Posts Tagged ‘ethiopia’
Diplomat who opened fire at Ethiopian protesters left the United States to avoid prosecution, a US official saidThursday, October 2nd, 2014
Obama’s foreign policy ignorance in shocking display; heaps praise on Ethiopia’s fascist dictatorship (video)Friday, September 26th, 2014
The allegation that Shabia is abusing Ethiopian opposition members in Eritrea is without merit – Yilma BekeleThursday, September 25th, 2014
Ginbot 7 members in Eritrea are suffering from debilitating illnesses; all of them are held against their willMonday, September 22nd, 2014
Commonsense advise with a twist of humor on how to deal with American police – Comedian Chris Rock (video)Wednesday, September 10th, 2014
While 52 percent of Ethiopia’s people have access to improved water, only 10 percent have water piped into their homes.
Thirty years after Ethiopia’s devastating famine, water is still as inaccessible as it is precious. While 52 percent of the people have access to improved water, only 10 percent have water piped into their homes. And in rural areas, this figure is as low as 1 percent. Only 24 percent have adequate sanitation.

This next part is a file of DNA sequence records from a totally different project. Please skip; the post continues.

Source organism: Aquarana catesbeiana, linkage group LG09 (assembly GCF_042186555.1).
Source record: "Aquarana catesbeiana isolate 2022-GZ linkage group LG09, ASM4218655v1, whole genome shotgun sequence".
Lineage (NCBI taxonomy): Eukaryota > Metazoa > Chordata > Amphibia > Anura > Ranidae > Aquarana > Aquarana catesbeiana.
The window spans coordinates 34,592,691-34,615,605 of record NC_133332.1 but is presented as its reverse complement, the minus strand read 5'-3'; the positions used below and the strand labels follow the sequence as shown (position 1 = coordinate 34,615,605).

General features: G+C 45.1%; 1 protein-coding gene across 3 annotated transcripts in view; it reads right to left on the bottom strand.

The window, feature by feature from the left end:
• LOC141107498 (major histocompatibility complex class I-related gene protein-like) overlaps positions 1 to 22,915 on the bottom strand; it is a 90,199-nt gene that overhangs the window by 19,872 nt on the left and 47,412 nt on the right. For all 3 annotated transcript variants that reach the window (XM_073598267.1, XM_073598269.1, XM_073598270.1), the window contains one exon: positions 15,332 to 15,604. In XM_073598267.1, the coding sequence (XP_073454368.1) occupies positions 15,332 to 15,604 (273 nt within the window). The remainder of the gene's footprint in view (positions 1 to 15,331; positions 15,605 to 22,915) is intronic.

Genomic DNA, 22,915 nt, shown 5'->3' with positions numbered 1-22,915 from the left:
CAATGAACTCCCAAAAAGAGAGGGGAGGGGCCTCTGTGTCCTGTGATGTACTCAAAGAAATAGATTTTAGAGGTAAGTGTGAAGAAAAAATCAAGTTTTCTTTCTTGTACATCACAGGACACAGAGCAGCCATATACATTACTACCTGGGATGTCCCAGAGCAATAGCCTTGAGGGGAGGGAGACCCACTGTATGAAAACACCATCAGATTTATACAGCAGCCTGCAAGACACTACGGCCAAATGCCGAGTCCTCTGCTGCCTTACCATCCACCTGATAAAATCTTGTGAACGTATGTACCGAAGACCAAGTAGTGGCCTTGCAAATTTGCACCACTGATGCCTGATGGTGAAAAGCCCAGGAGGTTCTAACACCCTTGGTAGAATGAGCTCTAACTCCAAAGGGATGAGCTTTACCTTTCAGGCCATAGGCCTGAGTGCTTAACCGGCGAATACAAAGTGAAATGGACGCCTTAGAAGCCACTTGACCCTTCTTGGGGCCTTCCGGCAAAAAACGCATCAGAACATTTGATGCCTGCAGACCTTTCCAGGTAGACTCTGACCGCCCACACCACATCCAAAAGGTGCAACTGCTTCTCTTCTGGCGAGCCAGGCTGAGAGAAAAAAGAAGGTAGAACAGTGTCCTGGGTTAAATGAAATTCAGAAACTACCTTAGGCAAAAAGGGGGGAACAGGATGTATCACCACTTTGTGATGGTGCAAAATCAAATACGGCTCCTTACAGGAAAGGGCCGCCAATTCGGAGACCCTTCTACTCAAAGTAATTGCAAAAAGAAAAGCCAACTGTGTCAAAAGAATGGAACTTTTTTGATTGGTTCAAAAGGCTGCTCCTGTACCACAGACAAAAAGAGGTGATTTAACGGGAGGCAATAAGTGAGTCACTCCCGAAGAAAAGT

The implications are extremely broad. In an agriculture-based country, water shortages largely affect not only the country’s economy, but also the basic life of people whose subsistence depends on each season’s crops. Often poor countries like Ethiopia, with high population growth, are the most vulnerable to water stress.
Not to mention that on a continent currently affected by major diseases, controlling outbreaks is also a question of access to water and sanitation.
There are a lot of factors contributing to the lack of access to water and sanitation, ranging from environmental degradation due to desertification and deforestation, natural disasters such as extreme drought and climate change resulting from global warming. Other factors include pollution, caused by massive congestions in urban areas. This has led to a vicious cycle: people are leaving rural areas due to poverty hoping to find better opportunities in the cities only to contribute to the depreciation of living conditions where they arrive by overpopulating the towns’ slums.
The government has expanded its social service delivery programmes; NGOs projects are improving life in some communities, but it is a long process and on the larger scale, the infrastructure handling Ethiopia’s water supply is still inadequate and the need for improved water and sanitation is still severe.